Commit to Conserve Part 2: Drought or Flood? – Water Supply in California
Drought or flood? Can both be true at the same time? Yes, and here’s what you need to know with Heal the Bay CEO Tracy Quinn in Part 2 of our 3-part series, Commit to Conservation.
RECENT DRAMATIC STORMS, known as atmospheric rivers, have caused major damage including flooding, mudslides, and sinkholes. Up in the mountains, the California snowpack is 208% of average for this date and Mammoth Mountain is having its second snowiest January on record. We are receiving record precipitation this year which can be good for our water supply but the drought is not over. We know it is confusing, but it doesn’t have to be. Here are 3 things you need to know about water supply in CA.
Drought & Water Supply Recovery – 3 Limiting Factors
First, we started this year with a huge water deficit. About 40% of California’s water supply comes from groundwater and we have been over pumping our groundwater supplies for decades. When we don’t get enough surface water (i.e., rain and snowmelt that flows to our streams, rivers, and lakes), water users – mostly agriculture – use even more groundwater. And because 19 of the 20 hottest years on record have occurred since 2001, and groundwater has been largely unregulated in California, our groundwater supplies have significantly declined. In fact, in the last 100 years, California drained enough fresh water to provide every person on Earth with a 30-year supply of drinking water. According to the USGS, it would take about 50 years to naturally recharge our groundwater supplies.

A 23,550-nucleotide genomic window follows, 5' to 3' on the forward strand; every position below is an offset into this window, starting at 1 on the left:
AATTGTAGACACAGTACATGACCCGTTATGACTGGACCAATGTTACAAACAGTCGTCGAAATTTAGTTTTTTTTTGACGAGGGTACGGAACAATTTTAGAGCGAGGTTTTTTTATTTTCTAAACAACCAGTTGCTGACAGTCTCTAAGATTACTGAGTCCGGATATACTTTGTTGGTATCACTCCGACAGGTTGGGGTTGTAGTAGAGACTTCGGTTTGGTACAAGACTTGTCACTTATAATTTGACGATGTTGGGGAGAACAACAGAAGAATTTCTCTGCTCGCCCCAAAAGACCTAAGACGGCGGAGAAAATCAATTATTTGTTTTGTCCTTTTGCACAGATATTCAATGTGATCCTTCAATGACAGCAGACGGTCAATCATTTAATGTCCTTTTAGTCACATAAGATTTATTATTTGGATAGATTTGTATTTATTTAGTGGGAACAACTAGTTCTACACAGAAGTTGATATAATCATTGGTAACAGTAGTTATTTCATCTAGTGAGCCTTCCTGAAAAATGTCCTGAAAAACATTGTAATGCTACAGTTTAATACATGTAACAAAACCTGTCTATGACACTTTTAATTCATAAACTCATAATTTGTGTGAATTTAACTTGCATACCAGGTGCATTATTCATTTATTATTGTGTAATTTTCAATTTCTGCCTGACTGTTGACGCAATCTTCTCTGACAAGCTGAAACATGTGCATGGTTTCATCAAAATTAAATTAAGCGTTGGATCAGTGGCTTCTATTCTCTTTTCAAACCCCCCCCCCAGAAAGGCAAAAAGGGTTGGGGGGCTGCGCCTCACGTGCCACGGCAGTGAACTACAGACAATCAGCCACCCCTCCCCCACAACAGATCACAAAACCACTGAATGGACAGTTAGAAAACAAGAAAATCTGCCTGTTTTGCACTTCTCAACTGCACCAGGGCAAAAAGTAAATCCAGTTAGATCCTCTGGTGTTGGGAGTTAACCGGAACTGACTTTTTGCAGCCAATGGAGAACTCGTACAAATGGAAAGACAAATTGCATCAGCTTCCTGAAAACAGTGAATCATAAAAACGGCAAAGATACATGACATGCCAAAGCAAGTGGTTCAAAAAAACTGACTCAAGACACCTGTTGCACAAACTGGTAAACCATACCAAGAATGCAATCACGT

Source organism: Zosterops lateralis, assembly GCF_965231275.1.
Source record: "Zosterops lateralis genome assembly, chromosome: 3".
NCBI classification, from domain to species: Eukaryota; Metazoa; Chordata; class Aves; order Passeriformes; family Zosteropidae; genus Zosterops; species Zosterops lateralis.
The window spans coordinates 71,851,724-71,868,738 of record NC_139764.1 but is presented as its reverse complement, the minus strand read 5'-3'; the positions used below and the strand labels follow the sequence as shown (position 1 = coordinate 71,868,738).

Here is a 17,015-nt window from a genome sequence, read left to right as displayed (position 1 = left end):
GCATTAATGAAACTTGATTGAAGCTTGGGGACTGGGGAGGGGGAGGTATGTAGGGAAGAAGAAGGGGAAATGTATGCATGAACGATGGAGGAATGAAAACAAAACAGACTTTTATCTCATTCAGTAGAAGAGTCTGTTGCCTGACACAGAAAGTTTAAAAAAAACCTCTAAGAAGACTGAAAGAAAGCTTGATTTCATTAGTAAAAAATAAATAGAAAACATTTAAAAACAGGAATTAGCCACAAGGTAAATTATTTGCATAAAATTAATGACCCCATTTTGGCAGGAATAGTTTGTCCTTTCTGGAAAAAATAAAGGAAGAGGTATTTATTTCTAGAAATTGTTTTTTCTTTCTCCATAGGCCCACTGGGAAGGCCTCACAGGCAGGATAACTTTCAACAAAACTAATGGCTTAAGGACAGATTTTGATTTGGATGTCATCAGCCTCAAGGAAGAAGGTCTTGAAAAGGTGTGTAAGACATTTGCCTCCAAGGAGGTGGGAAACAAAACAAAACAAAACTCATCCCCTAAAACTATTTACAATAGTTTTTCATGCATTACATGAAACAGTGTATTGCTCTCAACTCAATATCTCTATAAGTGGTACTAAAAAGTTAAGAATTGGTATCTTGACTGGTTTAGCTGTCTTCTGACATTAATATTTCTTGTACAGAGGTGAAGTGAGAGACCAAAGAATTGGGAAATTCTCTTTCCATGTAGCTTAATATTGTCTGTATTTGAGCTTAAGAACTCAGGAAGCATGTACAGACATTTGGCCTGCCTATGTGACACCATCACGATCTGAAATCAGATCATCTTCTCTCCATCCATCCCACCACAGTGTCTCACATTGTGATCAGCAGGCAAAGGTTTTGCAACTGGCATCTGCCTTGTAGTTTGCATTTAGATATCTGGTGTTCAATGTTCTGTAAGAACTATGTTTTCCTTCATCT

As Charming Evelyn, Sierra Club Water Chair, explains above, we’ve pumped so much groundwater that the land has sunk – in some places over 28 feet. It’s a phenomenon called “subsidence.”
Second, we can’t be certain that our immense snowpack will translate to full reservoirs that will carry us through the summer and fall when we need it most. California gets about 30% of our water from the snowpack in the Sierra Nevada mountains and our water system relies on the snow melting slowly over the spring and summer, filling reservoirs as water is discharged to meet the needs of our homes, businesses, and farms and leaving enough to get us through the fall until it rains and snows again. Unfortunately, climate change models have predicted, that we will now see early snowfall followed by unusually warm springs – in fact, this is what we saw last year. Between sublimation (snow evaporating off the mountain), overgrown forests with thirsty trees, and exceptionally dry soils, only a small fraction of our frozen reservoir (i.e., the snowpack in the Sierra Nevada and Colorado Rocky Mountains) even reached the lakes and reservoirs that supply our statewide water system. The same may happen this year.